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Re: Emacs design and architecture. How about copy-on-write?

From: Eli Zaretskii
Subject: Re: Emacs design and architecture. How about copy-on-write?
Date: Sat, 23 Sep 2023 14:23:18 +0300

> From: Ihor Radchenko <yantar92@posteo.net>
> Cc: acm@muc.de, incal@dataswamp.org, emacs-devel@gnu.org
> Date: Sat, 23 Sep 2023 11:07:54 +0000
> Eli Zaretskii <eliz@gnu.org> writes:
> > If we are talking about an Emacs where programs meant for threads will
> > need to be written from scratch using special protocols and
> > primitives, then all bets are off, and I'm not sure everything we
> > discussed at such a great length lately is at all useful or even
> > relevant.  The idea was to allow existing Lisp programs run from
> > threads with little or no changes, by just starting a thread which
> > runs a function that is already written and debugged when running in
> > the (single) main thread.  If this is not what you have in mind, try
> > first to see if users will be likely to switch to such an Emacs or use
> > such threads, when they know they will need to drop everything and
> > start from scratch.  Who will want to write a "multithreaded Gnus"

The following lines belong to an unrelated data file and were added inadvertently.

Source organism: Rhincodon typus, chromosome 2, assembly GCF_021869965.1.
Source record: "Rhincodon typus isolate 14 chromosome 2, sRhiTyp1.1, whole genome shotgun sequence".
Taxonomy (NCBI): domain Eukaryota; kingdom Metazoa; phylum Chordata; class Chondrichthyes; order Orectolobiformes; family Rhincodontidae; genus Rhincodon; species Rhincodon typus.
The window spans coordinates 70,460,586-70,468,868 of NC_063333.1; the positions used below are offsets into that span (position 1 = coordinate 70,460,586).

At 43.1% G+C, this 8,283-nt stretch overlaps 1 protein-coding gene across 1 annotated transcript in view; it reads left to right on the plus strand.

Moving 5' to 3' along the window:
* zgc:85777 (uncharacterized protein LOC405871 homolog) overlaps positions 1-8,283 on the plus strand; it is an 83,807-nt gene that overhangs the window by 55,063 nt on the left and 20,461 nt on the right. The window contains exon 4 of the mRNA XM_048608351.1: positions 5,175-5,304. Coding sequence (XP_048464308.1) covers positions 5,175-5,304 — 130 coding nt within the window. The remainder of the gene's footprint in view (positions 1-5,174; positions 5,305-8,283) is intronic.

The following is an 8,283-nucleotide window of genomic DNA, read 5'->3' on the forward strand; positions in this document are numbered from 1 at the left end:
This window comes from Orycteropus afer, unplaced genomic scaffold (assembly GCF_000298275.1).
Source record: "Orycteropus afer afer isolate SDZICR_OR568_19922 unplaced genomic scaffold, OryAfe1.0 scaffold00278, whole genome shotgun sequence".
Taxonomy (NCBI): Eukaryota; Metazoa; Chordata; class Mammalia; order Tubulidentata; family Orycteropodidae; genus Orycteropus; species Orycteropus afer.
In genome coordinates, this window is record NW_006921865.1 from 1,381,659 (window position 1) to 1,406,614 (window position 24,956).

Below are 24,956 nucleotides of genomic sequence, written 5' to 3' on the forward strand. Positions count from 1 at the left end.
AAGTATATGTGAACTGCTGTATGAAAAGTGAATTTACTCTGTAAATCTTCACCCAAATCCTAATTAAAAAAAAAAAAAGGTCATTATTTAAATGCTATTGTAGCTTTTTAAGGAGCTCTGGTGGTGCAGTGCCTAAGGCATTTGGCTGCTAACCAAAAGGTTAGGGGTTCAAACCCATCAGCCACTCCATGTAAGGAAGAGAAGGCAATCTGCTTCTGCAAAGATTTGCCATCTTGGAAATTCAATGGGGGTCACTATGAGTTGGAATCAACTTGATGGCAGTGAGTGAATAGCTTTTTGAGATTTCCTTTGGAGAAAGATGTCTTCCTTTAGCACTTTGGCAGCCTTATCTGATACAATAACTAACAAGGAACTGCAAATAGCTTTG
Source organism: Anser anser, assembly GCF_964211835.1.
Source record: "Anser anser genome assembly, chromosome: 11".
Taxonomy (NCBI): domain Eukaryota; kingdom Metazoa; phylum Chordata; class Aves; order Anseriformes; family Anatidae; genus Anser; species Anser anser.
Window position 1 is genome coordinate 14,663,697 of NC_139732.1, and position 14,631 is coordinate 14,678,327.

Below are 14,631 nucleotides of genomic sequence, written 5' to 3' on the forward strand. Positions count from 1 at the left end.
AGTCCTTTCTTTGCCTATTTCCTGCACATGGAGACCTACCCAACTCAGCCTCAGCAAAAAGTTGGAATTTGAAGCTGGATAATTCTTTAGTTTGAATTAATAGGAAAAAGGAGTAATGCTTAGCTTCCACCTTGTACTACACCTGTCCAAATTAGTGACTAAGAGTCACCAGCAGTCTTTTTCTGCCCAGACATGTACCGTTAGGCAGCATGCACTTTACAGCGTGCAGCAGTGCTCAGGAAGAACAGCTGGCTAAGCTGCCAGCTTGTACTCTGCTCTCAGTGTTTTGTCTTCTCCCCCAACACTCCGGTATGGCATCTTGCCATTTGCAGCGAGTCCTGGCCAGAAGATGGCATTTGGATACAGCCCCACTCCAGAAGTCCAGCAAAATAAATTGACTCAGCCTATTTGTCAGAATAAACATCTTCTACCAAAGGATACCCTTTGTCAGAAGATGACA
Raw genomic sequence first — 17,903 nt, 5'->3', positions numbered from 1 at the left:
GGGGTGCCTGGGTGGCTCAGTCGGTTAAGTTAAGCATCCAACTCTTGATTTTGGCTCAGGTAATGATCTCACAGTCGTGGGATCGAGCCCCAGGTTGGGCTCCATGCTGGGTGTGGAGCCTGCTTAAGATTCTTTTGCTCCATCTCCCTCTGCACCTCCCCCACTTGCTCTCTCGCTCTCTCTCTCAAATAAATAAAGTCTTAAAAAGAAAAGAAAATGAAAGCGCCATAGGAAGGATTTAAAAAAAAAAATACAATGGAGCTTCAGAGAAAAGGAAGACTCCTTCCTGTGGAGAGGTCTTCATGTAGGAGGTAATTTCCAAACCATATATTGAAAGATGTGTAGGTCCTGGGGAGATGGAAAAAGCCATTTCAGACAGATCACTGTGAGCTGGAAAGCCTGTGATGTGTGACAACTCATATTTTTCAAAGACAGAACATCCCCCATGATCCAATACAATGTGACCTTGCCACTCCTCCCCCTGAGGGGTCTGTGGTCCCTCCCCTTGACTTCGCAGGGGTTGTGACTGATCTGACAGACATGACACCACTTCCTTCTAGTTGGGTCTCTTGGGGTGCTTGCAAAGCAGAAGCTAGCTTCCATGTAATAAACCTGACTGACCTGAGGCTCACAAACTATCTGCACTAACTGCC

> > starting from scratch?
> Let me clarify.
> I am not saying that existing Elisp code should not be allowed to run
> from threads. It should.
> However, I think that it can be acceptable to leave certain things
> interlocked - if async thread is querying, for example, user input or
> redisplay, acquire a global (or input/redisplay) lock, and run that
> portion of the thread synchronously.

If this is done under the hood by the infrastructure, and the Lisp
code doesn't have to be modified, this is, of course, fine.

If the Lisp program that wants to interact with the user will need to
do something special when it runs from a non-main thread, that is
worse, but maybe still feasible.

But what can we do about programs that call general-purpose
subroutines, and those subroutines decide to prompt the user?  And
this is the problem which bothers me, because we are used to call many
low-level subroutines without thinking about what that subroutine
will do and whether it will want to prompt the user.

As a trivial example, any function that modifies a file-visiting
buffer could prompt the user if the file was meanwhile modified on
disk.  This prompt is completely out of control of any Lisp program
which does something that modifies buffer text.  How do we handle
these cases? their name is a legion.

> >> What about addressing the existing problems with cooperating Lisp
> >> threads then?
> >
> > What about it?  Patches are welcome, of course.  Last time we
> > discussed these issues, we were unable to find good ideas for solving
> > them.  Maybe we should try discussing them again.
> Are you referring to input discussion? Something else?

I don't know what you mean by "input discussion", but I did already
point you to the relevant discussion, so maybe that is it.

> I think that it could be useful to document problems to be solved in
> etc/TODO.

Feel free.  I don't think I can write something useful for that file,
so I didn't.

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